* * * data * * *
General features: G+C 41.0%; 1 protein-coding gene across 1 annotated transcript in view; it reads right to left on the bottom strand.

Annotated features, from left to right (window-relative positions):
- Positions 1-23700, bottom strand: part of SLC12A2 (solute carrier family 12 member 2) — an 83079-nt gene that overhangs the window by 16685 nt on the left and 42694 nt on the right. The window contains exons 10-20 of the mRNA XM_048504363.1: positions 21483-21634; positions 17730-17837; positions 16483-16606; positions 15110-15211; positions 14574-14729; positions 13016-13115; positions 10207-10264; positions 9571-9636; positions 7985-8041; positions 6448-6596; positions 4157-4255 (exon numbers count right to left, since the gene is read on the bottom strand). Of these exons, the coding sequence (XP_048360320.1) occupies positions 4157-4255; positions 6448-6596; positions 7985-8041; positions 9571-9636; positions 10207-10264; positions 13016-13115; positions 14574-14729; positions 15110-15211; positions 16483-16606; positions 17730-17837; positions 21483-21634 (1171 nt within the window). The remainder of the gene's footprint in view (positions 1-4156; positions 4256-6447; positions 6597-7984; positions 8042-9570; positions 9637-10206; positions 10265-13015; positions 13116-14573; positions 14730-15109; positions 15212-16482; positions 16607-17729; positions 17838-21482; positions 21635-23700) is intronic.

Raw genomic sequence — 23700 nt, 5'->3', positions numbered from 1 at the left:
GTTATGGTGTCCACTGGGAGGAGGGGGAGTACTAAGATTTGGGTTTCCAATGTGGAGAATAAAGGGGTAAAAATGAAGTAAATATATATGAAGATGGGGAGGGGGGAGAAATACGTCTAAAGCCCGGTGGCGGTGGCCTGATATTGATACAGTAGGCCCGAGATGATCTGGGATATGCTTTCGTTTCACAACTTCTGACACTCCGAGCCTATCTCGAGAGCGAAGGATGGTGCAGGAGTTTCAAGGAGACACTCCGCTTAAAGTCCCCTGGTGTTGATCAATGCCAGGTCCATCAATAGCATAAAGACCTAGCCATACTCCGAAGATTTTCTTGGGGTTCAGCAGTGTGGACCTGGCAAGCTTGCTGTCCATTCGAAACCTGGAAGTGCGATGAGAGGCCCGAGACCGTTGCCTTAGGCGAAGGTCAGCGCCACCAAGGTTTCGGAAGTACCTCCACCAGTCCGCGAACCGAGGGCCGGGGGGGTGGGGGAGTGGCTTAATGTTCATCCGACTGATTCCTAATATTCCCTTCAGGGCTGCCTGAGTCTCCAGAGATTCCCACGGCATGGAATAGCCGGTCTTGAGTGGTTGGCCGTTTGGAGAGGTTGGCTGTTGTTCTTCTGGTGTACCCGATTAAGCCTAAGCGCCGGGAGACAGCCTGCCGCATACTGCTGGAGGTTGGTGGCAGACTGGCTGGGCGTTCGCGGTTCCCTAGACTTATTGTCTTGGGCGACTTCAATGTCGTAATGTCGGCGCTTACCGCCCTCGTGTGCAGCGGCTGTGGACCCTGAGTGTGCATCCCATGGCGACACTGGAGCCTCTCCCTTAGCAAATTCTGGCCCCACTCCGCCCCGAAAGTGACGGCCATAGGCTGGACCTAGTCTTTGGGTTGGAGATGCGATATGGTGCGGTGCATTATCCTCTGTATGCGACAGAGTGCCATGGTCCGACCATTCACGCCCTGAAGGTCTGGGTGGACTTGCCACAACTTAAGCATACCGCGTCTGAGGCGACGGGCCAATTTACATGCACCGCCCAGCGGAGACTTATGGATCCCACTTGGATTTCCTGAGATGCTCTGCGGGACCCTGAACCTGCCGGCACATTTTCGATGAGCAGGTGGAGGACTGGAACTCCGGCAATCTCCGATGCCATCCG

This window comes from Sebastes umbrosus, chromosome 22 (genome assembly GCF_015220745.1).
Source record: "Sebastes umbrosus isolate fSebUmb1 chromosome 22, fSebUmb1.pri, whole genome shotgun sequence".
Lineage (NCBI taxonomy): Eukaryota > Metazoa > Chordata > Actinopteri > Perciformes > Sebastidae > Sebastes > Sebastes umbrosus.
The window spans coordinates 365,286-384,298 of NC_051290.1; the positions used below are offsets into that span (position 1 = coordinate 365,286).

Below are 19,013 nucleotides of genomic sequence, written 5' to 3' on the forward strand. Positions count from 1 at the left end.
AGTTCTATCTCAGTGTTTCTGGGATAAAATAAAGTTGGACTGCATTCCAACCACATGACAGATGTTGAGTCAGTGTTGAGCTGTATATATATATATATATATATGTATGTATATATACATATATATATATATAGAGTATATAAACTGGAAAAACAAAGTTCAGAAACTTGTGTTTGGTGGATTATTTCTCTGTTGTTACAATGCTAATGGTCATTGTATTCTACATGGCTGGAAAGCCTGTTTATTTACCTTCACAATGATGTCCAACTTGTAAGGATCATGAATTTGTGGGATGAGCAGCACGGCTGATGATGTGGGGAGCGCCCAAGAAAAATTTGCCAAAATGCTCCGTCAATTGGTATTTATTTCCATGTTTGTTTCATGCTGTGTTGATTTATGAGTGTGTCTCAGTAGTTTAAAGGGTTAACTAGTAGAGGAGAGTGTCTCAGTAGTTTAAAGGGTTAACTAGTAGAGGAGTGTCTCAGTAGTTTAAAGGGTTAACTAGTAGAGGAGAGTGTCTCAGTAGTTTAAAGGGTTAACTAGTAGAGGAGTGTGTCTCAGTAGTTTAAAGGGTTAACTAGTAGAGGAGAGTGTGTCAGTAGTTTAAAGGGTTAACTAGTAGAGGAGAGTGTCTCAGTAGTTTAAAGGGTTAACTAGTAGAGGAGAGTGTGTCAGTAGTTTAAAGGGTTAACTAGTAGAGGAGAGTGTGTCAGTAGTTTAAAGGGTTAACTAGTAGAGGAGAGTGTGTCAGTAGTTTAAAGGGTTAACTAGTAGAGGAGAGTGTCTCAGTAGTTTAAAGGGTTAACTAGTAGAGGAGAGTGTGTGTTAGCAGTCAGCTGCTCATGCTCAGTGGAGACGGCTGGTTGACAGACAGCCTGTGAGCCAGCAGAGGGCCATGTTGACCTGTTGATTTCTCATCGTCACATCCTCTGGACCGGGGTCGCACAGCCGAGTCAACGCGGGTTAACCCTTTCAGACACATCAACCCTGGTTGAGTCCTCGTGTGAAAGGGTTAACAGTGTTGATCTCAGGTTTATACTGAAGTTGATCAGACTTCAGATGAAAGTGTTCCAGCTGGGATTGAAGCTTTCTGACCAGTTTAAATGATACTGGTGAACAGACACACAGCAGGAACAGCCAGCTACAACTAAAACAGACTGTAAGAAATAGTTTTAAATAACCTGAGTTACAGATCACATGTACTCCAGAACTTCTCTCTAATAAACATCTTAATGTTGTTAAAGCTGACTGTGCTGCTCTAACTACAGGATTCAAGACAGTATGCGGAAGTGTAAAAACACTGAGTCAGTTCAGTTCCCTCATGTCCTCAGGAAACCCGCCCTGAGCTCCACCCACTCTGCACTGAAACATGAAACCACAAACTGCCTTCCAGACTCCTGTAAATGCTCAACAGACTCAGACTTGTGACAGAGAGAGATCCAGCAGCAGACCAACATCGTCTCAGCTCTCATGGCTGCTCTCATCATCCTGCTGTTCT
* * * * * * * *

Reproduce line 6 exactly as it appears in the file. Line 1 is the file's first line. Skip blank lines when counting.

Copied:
This window comes from Sebastes umbrosus, chromosome 22 (genome assembly GCF_015220745.1).